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Lent 2018 Devotional—March 1st

Lent 2018 Devotional—March 1st


Loving Father, may I have the power to know the love of Christ that surpasses knowledge (Ephesians 3:18-19).


Philip said to him, “Lord, show us the Father, and we will be satisfied.”
Jesus said to him, “Have I been with you all this time, Philip, and
you still do not know me? Whoever has seen me has seen the Father.
How can you say, ‘Show us the Father’? Do you not believe that I am
in the Father and the Father is in me? The words that I say to you I do
not speak on my own; but the Father who dwells in me does his works. Believe me that I am in the Father and the Father is in me;
but if you do not, then believe me because of the works themselves.”
John 14:8-11

The Chinese Christian leader, Watchman Nee, begins his classic The Normal Christian Life wanting to bring clarity; he does not want readers confusing the average Christian life with the normal Christian life. It is not. For what often passes as the average Christian life is a far cry from the abundant life, the normal life, the Father sent His Son to give. The life and love that the Triune God pours out remains elusive to many Christians. It has little more practical impact than E = mc2. Yes, I believe that it’s true, but so what! “There are many truths in Christianity to which we give lip service or a head-knowledge consent, yet if we were to live by them, such revealed truths would radically change our lives.” (George Maloney, God’s Community of Love) Jesus’ words in the Upper Room can radically change the average Christian life into the normal Christian life He came to give.

Jesus’ words in today’s scripture are a response to Philip’s urgent plea: “Lord, show us the Father, and we will be satisfied.” Remember that this is the Philip who has walked with Jesus since the beginning of Jesus’ ministry (John 1:43). Philip became an instant evangelist for Jesus, telling people: “We have found him about whom Moses in the law and also the prophets wrote, Jesus son of Joseph from Nazareth”(John 1:45). Philip had heard Jesus’ powerful sermons and saw His many miracles, but tonight is unsure of what that all means. Philip has confessed Jesus as Messiah but does not yet understand how He is Emmanuel, God with us. He cannot yet put together the mystery that to see Jesus is to see God the Father.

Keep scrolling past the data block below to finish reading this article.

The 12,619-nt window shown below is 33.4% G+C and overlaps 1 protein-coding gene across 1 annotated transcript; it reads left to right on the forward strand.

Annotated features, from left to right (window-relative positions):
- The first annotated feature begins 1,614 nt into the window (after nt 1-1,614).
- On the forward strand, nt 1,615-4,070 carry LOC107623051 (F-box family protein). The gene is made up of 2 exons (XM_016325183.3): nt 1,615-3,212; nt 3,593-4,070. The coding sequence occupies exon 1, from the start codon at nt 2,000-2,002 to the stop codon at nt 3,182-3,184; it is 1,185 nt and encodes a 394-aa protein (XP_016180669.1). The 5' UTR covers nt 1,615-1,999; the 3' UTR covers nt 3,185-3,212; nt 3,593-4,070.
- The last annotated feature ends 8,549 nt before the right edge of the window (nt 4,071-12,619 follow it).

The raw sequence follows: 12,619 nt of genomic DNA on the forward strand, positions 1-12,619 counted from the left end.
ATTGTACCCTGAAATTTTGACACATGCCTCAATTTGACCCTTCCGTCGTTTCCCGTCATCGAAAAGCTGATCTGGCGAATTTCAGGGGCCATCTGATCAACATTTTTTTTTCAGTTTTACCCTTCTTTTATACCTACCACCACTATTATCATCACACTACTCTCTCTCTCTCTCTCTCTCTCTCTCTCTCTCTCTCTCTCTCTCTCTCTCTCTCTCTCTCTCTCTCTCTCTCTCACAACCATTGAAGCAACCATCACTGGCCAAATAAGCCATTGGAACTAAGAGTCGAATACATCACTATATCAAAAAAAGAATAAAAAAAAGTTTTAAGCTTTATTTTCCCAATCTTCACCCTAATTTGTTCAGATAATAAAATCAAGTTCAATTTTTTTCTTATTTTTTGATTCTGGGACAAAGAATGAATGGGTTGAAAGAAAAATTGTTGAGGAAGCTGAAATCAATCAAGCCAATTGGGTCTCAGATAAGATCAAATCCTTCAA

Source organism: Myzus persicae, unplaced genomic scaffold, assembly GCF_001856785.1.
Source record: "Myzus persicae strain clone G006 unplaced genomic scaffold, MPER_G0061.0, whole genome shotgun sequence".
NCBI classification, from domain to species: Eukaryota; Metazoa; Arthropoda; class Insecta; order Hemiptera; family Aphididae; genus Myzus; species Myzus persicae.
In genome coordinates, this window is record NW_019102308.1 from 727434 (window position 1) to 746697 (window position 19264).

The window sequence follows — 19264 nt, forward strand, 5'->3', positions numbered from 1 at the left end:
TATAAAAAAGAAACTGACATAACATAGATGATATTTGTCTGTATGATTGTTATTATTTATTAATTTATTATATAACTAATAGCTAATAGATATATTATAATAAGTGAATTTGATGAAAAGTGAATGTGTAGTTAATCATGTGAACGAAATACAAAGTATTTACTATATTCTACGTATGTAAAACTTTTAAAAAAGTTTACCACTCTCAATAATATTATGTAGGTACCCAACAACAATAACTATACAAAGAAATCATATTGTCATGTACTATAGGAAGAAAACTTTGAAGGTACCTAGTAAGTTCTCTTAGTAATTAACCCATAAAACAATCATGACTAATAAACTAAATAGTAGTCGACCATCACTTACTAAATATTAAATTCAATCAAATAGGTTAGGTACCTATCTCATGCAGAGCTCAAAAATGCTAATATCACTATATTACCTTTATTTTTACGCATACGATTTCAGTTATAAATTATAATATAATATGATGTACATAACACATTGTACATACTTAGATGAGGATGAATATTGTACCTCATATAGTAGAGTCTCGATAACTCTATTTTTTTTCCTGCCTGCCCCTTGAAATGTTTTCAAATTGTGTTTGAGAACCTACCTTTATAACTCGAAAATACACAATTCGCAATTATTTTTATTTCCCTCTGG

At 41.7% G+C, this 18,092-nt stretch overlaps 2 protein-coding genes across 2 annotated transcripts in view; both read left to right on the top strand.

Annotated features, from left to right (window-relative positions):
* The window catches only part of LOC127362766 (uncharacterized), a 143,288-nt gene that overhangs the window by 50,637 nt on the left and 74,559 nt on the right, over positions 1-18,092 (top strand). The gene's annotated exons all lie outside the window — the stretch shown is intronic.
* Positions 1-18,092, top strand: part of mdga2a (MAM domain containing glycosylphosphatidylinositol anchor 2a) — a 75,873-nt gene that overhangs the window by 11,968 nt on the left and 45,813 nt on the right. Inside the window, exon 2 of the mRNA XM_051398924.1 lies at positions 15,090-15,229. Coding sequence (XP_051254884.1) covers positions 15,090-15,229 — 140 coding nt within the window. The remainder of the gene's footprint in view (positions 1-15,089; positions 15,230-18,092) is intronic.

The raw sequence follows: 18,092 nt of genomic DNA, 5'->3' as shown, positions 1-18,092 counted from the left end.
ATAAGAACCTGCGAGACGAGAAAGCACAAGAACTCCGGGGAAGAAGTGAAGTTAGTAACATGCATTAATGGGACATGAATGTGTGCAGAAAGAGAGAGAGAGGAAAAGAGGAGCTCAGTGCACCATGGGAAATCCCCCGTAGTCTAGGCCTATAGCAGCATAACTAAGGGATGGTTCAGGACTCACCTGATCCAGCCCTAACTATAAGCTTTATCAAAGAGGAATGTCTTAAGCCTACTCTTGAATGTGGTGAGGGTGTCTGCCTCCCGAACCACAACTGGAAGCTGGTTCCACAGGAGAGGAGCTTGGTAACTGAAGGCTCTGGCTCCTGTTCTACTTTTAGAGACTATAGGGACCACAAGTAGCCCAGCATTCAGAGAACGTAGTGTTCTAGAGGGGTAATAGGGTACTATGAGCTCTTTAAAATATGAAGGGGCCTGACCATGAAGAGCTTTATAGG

But in an act of sheer faith in Jesus, Philip asks Him to do the impossible. He dares to ask Jesus to show them something that even Moses was not allowed to see (Exodus 33:18; John 1:18). He asks, “Lord, show us the Father, and we will be satisfied.” Philip is sure that to see the Father will soothe and satisfy their troubled hearts.

Rather than more revelation, Jesus points Philip back to what he has already heard and seen from Jesus: “Whoever has seen me has seen the Father. How can you say, ‘Show us the Father’?” That must have seemed too good to be true for Philip. God is just like the Jesus he had come to know and love!

Brennan Manning tells of a night he ‘heard’ Jesus saying: “For the love of you I left my Father’s side. I came to you who ran from me, and who fled me, who did not want to hear my name. For love of you I was covered with spit, punched, beaten, and fixed to the wood of the cross.” Manning says he reflected on what he ‘heard’ Jesus say and remembered the words of a wise old Franciscan: “Once you come to know the love of Jesus Christ, nothing else in the world will seem as beautiful or desirable.” (Abba’s Child)

The way for Philip, or for anyone, to see the Father is to keep eyes fixed on Jesus. Jesus reveals the heart of God for us. The average Christian life becomes the normal, abundant Christian life, as we grow in awareness of the Father’s unchanging love for us. This alone will radically change our lives.


  • How do I see Jesus revealing the Father?
  • Do I see my life as the “average” Christian life or the “normal” Christian life?

O most merciful Redeemer, Friend and Brother, may I know Thee more clearly, love Thee more dearly, and follow Thee more nearly, day by day.
Richard of Chichester (1197-1253)


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